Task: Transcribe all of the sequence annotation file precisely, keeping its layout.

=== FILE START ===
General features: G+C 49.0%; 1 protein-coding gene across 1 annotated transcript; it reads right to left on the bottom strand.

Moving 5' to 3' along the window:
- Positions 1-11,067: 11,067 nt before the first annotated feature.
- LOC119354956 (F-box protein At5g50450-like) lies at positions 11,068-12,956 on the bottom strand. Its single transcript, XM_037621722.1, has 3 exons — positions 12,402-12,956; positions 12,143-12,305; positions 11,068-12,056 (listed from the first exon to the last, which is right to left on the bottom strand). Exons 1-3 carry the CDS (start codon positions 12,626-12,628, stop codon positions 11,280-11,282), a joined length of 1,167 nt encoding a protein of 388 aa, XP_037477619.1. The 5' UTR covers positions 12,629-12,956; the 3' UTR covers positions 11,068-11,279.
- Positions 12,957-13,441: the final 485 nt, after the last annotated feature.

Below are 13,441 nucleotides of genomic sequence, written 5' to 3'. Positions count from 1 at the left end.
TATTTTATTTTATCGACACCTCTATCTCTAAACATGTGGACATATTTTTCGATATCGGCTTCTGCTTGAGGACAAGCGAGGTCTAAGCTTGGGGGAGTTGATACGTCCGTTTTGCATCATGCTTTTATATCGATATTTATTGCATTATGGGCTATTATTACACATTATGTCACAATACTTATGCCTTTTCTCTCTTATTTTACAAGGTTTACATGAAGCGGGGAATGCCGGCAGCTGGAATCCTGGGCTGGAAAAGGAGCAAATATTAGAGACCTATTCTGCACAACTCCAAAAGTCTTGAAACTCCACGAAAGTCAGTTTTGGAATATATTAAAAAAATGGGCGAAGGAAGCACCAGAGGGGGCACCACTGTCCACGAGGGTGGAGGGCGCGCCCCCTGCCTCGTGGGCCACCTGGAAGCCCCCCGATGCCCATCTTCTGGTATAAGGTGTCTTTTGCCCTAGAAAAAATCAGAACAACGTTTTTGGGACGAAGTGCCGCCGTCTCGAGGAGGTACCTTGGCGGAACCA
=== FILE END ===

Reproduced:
General features: G+C 49.0%; 1 protein-coding gene across 1 annotated transcript; it reads right to left on the bottom strand.

Moving 5' to 3' along the window:
- Positions 1-11,067: 11,067 nt before the first annotated feature.
- LOC119354956 (F-box protein At5g50450-like) lies at positions 11,068-12,956 on the bottom strand. Its single transcript, XM_037621722.1, has 3 exons — positions 12,402-12,956; positions 12,143-12,305; positions 11,068-12,056 (listed from the first exon to the last, which is right to left on the bottom strand). Exons 1-3 carry the CDS (start codon positions 12,626-12,628, stop codon positions 11,280-11,282), a joined length of 1,167 nt encoding a protein of 388 aa, XP_037477619.1. The 5' UTR covers positions 12,629-12,956; the 3' UTR covers positions 11,068-11,279.
- Positions 12,957-13,441: the final 485 nt, after the last annotated feature.

Below are 13,441 nucleotides of genomic sequence, written 5' to 3'. Positions count from 1 at the left end.
TATTTTATTTTATCGACACCTCTATCTCTAAACATGTGGACATATTTTTCGATATCGGCTTCTGCTTGAGGACAAGCGAGGTCTAAGCTTGGGGGAGTTGATACGTCCGTTTTGCATCATGCTTTTATATCGATATTTATTGCATTATGGGCTATTATTACACATTATGTCACAATACTTATGCCTTTTCTCTCTTATTTTACAAGGTTTACATGAAGCGGGGAATGCCGGCAGCTGGAATCCTGGGCTGGAAAAGGAGCAAATATTAGAGACCTATTCTGCACAACTCCAAAAGTCTTGAAACTCCACGAAAGTCAGTTTTGGAATATATTAAAAAAATGGGCGAAGGAAGCACCAGAGGGGGCACCACTGTCCACGAGGGTGGAGGGCGCGCCCCCTGCCTCGTGGGCCACCTGGAAGCCCCCCGATGCCCATCTTCTGGTATAAGGTGTCTTTTGCCCTAGAAAAAATCAGAACAACGTTTTTGGGACGAAGTGCCGCCGTCTCGAGGAGGTACCTTGGCGGAACCA